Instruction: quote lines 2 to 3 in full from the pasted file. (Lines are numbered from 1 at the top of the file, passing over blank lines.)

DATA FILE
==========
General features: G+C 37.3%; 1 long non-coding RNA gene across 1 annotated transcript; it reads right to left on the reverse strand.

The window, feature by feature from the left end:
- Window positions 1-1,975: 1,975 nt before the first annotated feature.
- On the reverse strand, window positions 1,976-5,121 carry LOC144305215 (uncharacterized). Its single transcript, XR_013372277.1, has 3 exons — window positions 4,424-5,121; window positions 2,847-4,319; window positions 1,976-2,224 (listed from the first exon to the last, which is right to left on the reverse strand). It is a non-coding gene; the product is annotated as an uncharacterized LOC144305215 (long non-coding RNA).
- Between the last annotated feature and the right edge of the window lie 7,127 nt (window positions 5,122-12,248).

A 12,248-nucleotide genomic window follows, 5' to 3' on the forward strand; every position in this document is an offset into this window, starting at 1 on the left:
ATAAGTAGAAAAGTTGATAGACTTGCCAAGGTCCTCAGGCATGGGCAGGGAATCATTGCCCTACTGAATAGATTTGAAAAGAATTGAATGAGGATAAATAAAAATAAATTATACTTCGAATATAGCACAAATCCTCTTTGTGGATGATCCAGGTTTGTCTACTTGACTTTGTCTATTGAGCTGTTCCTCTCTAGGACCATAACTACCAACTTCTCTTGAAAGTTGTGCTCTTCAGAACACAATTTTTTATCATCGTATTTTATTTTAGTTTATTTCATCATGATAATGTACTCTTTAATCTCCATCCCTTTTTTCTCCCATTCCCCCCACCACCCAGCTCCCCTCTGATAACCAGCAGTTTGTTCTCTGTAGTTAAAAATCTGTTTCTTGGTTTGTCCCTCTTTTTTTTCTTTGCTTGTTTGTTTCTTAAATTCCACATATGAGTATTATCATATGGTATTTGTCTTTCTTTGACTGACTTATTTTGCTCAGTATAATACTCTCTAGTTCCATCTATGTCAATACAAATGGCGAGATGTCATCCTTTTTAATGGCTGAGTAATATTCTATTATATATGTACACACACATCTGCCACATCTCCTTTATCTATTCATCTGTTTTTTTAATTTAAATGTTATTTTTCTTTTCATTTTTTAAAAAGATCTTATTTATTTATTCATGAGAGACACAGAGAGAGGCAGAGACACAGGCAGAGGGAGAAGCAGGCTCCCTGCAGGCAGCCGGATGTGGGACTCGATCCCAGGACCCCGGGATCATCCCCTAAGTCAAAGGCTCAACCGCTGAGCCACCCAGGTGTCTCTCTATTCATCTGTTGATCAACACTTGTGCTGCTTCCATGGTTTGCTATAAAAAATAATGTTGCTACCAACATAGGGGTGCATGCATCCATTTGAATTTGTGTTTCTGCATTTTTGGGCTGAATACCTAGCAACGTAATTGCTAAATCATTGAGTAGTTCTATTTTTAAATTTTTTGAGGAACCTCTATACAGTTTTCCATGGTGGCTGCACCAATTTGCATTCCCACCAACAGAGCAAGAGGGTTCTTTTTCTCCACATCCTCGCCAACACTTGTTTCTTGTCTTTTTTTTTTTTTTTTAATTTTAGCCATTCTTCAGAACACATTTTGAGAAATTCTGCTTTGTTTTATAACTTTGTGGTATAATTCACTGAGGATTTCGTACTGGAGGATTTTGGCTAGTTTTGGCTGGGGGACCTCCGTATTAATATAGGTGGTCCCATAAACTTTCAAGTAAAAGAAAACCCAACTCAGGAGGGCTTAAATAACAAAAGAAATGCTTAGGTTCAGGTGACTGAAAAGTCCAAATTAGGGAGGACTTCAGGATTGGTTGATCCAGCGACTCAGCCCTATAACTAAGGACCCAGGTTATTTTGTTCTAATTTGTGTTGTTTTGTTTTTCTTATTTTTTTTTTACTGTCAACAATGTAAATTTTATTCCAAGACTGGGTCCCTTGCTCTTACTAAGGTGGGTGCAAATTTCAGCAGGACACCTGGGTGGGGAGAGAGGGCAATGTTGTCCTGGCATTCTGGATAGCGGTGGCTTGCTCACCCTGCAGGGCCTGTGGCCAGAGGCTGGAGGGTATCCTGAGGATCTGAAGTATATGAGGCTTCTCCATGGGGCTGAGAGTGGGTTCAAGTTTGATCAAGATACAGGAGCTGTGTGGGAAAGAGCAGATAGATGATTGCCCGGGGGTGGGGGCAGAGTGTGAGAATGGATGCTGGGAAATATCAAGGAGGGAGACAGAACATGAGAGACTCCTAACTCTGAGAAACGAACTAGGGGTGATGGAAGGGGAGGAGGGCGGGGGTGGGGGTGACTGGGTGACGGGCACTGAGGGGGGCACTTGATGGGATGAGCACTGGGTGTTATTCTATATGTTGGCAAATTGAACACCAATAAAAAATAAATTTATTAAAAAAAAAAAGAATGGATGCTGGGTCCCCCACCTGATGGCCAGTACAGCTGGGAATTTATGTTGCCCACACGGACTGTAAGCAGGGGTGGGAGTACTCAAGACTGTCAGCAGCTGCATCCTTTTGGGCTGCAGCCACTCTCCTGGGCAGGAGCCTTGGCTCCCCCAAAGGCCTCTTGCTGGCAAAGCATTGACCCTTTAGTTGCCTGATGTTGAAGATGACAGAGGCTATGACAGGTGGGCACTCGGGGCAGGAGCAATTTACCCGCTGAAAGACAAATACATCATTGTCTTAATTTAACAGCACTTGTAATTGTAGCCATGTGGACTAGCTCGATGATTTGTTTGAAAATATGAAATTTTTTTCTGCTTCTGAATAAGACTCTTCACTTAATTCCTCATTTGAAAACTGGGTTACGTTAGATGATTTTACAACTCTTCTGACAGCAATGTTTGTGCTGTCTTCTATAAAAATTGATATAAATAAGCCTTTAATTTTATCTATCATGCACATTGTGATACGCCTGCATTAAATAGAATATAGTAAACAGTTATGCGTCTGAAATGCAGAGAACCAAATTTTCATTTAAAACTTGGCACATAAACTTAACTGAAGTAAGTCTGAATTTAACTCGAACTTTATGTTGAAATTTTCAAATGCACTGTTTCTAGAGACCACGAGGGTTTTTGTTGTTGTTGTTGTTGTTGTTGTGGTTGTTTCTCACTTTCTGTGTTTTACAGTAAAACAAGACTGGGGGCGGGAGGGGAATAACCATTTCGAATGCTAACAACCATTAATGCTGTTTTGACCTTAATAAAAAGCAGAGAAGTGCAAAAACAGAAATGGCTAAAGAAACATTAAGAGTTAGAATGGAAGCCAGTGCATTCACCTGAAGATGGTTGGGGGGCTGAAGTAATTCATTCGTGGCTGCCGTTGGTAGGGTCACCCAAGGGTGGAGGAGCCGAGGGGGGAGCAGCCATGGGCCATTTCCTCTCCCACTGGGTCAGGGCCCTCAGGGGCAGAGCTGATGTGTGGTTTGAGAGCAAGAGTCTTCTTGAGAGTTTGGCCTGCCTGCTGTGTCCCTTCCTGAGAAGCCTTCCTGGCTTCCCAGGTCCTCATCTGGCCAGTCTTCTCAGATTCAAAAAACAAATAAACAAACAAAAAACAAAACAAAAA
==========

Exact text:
The window, feature by feature from the left end:
- Window positions 1-1,975: 1,975 nt before the first annotated feature.